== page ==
A second beam splitter 17 divides the diffracted beams into two measurement branches. In a first measurement branch, optical system 18 forms a diffraction spectrum (pupil plane image) of the target on first sensor 19 (e.g. a CCD or CMOS sensor) using the zeroth and first order diffractive beams. Each diffraction order hits a different point on the sensor, so that image processing can compare and contrast orders. The pupil plane image captured by sensor 19 can be used for focusing the metrology apparatus and/or normalizing intensity measurements of the first order beam. The pupil plane image can also be used for many measurement purposes such as reconstruction.

In the second measurement branch, optical system 20, 22 forms an image of the target TT on sensor 23 (e.g. a CCD or CMOS sensor). In the second measurement branch, an aperture stop 21 is provided in a plane that is conjugate to the pupil-plane. Aperture stop 21 functions to block the zeroth order diffracted beam so that the image of the target formed on sensor 23 is formed only from the −1 or +1 first order beam. The images captured by sensors 19 and 23 are output to processor PU which processes the image, the function of which will depend on the particular type of measurements being performed. Note that the term ‘image’ is used here in a broad sense. An image of the grating lines as such will not be formed, if only one of the −1 and +1 orders is present.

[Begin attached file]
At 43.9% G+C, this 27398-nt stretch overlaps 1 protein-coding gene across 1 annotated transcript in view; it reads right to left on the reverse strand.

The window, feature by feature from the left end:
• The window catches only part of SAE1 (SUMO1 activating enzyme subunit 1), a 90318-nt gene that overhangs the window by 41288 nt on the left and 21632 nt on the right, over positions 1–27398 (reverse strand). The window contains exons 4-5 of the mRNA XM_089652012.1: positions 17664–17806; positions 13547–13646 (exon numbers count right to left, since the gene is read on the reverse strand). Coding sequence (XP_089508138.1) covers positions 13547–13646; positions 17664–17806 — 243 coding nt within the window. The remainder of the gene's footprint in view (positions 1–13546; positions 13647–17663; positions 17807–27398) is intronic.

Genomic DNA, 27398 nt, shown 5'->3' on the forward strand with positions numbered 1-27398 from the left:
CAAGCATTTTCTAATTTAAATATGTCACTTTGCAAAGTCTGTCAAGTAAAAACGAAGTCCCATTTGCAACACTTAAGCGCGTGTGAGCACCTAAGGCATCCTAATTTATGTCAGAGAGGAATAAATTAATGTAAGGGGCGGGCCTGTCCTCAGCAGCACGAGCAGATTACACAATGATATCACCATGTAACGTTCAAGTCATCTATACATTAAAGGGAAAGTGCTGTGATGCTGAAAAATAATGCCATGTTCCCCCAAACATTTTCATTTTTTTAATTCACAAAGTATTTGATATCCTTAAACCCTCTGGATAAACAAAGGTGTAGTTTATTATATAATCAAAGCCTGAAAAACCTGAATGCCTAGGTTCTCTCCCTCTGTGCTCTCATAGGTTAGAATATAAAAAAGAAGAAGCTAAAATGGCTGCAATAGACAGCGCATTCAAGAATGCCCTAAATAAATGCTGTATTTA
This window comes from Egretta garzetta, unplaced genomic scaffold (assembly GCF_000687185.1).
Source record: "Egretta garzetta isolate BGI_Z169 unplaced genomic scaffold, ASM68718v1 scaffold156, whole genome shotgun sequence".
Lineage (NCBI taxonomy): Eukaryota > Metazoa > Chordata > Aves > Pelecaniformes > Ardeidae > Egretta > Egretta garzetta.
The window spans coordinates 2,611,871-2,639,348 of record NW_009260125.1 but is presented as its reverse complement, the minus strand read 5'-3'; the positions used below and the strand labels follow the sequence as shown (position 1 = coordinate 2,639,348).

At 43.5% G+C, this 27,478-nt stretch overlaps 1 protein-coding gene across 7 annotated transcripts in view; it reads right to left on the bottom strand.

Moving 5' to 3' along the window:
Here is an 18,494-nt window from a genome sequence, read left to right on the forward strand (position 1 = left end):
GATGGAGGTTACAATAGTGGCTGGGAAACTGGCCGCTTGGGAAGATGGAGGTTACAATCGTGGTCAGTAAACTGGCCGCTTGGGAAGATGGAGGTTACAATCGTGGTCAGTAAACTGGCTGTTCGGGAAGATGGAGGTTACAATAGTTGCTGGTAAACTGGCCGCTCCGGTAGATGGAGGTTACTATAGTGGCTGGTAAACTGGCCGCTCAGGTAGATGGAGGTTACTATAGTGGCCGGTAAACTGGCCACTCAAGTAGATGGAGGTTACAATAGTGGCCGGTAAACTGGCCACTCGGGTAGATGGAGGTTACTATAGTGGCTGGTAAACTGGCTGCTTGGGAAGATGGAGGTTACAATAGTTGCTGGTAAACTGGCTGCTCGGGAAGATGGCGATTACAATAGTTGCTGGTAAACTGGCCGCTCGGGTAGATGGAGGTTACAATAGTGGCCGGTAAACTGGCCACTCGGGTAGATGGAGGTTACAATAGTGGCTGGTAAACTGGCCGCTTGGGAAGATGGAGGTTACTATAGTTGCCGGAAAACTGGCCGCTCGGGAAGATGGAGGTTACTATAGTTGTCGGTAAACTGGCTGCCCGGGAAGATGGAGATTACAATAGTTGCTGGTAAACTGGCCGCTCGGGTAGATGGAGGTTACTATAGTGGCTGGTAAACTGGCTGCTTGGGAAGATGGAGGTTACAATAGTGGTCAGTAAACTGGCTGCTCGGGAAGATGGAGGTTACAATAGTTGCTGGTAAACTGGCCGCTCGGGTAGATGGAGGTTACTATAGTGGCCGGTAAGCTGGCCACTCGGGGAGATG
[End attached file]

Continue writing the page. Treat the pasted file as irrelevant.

The particular forms of aperture plate 13 and field stop 21 shown in FIG. 4 are purely examples. In another embodiment of the invention, on-axis illumination of the targets is used and an aperture stop with an off-axis aperture is used to pass substantially only one first order of diffracted light to the sensor. In yet other embodiments, 2nd, 3rd and higher order beams (not shown in FIG. 4) can be used in measurements, instead of or in addition to the first order beams.